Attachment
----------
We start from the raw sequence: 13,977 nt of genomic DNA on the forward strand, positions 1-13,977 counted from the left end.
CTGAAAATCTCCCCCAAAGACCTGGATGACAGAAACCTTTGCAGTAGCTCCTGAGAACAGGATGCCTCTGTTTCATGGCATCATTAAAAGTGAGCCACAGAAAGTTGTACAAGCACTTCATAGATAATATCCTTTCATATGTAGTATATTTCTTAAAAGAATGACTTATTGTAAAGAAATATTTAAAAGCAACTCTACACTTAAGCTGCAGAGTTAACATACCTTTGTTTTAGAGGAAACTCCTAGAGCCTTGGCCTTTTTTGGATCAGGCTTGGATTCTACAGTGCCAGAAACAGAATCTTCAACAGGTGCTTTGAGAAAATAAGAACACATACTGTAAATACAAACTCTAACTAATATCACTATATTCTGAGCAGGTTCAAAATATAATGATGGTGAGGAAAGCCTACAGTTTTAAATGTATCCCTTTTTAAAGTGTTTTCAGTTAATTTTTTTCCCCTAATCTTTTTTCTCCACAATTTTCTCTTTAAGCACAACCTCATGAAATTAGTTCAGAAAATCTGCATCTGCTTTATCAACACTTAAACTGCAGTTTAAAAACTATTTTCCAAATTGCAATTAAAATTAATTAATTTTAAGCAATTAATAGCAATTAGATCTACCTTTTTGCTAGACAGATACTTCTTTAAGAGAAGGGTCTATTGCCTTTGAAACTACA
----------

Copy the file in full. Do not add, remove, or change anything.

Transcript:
We start from the raw sequence: 13,977 nt of genomic DNA on the forward strand, positions 1-13,977 counted from the left end.
CTGAAAATCTCCCCCAAAGACCTGGATGACAGAAACCTTTGCAGTAGCTCCTGAGAACAGGATGCCTCTGTTTCATGGCATCATTAAAAGTGAGCCACAGAAAGTTGTACAAGCACTTCATAGATAATATCCTTTCATATGTAGTATATTTCTTAAAAGAATGACTTATTGTAAAGAAATATTTAAAAGCAACTCTACACTTAAGCTGCAGAGTTAACATACCTTTGTTTTAGAGGAAACTCCTAGAGCCTTGGCCTTTTTTGGATCAGGCTTGGATTCTACAGTGCCAGAAACAGAATCTTCAACAGGTGCTTTGAGAAAATAAGAACACATACTGTAAATACAAACTCTAACTAATATCACTATATTCTGAGCAGGTTCAAAATATAATGATGGTGAGGAAAGCCTACAGTTTTAAATGTATCCCTTTTTAAAGTGTTTTCAGTTAATTTTTTTCCCCTAATCTTTTTTCTCCACAATTTTCTCTTTAAGCACAACCTCATGAAATTAGTTCAGAAAATCTGCATCTGCTTTATCAACACTTAAACTGCAGTTTAAAAACTATTTTCCAAATTGCAATTAAAATTAATTAATTTTAAGCAATTAATAGCAATTAGATCTACCTTTTTGCTAGACAGATACTTCTTTAAGAGAAGGGTCTATTGCCTTTGAAACTACA